[Each scarf she wore] was incorporated into the day's wardrobe. One hesitates to say that she accessorized her ensembles with the scarves because that makes it sound as though their significance can be equated with a pair of earrings or a strand of pearls. They were more meaningful than that. They allowed her to be respectful of the day's hosts while maintaining her own public identity. She looked like herself and she maintained control of the visual message.It's an awkward comparison. Pelosi got to choose -- not only to go where she did, but also to comply with the clothing requirements with her own things. The British sailors were, obviously, far more constrained. Fawning over Pelosi is bad enough. Of course, this rich woman who has long had an interest in fashion picked really nice scarves when she had to wear a scarf. But dragging in the sailors to load more praise on Pelosi looks really.... shabby.
There are few images more discomforting than public figures thrust into foreign cultures and required to wear the host's traditional attire. Almost without exception the visitors tend to look smaller and more vulnerable. They evoke the uneasiness of children who have been dressed by a parent, teacher, minister or other authority figure....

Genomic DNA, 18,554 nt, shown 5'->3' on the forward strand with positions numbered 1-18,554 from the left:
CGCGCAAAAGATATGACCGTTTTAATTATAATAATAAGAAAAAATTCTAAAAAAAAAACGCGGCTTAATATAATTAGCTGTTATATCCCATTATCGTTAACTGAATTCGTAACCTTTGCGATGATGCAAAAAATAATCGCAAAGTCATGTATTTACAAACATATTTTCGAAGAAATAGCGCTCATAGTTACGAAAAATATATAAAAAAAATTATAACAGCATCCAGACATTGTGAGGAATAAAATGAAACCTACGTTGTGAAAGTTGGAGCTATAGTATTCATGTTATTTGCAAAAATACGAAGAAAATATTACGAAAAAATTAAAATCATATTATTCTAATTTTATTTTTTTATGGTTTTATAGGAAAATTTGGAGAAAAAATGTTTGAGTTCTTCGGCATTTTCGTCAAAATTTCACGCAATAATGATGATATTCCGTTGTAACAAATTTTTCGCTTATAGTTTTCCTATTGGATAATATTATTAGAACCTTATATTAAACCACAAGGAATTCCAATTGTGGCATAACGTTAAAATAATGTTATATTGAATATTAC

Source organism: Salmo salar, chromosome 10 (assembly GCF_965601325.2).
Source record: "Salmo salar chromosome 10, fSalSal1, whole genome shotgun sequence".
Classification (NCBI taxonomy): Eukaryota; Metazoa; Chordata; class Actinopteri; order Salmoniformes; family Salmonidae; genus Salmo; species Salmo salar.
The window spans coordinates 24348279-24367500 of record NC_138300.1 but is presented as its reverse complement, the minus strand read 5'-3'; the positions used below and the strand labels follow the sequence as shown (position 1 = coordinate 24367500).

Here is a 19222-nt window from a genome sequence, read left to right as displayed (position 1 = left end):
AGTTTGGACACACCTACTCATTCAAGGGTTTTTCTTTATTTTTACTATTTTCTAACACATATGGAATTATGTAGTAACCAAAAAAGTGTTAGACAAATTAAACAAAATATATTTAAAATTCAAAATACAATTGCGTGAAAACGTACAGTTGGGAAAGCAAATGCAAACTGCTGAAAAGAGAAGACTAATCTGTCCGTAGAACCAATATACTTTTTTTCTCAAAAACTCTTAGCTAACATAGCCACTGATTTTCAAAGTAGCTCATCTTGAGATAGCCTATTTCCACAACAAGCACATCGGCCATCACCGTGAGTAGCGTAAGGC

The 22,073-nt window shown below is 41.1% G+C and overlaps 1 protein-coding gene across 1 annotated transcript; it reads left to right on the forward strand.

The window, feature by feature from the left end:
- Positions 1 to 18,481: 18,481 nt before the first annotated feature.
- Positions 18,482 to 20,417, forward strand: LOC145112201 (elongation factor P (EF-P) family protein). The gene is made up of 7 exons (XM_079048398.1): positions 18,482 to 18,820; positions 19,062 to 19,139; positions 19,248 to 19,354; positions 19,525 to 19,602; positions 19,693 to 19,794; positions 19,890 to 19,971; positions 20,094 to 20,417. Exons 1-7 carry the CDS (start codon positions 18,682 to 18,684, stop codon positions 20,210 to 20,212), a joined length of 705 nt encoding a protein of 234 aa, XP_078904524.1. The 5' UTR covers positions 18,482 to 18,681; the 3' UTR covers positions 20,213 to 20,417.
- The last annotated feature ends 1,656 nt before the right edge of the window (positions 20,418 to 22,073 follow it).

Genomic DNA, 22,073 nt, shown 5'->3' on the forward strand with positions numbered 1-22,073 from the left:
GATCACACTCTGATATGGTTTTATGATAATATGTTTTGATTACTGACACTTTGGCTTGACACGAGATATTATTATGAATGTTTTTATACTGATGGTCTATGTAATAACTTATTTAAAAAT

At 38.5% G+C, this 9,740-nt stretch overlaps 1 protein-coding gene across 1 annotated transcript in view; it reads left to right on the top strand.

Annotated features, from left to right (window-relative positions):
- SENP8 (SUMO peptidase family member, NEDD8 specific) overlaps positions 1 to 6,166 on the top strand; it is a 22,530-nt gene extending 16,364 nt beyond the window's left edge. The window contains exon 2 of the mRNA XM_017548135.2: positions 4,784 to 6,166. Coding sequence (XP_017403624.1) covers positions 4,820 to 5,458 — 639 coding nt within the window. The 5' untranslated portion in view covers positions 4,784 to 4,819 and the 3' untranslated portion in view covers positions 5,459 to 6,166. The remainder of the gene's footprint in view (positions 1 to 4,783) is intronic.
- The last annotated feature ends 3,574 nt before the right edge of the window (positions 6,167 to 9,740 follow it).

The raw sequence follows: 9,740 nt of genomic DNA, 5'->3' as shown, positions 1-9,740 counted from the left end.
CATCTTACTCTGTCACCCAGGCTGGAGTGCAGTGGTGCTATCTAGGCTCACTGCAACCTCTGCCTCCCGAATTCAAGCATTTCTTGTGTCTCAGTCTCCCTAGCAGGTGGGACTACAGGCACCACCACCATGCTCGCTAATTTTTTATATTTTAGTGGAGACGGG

When the recently released British detainees were trotted in front of the media in Iran, the men were not in the uniform of their country, which would have been a reminder of their international stature, but rather in look-alike shabby suits and no ties. They were dressed in the image of Iran's president, Mahmoud Ahmadinejad.
Western mufti was appropriated and served as a stand-in for an emasculating uniform, making the seamen appear small and uncertain. The lone woman looked like she had been overpowered by someone else's cultural traditions.
Pelosi, with her carefully coordinated scarves, respected her foreign surroundings without ceding any control.
April 6, 2007
Naturally, Robin Givhan must do an essay on what Nancy Pelosi wore in Syria and what the Iranians made the British sailors wear, and just as naturally, I must blog about it: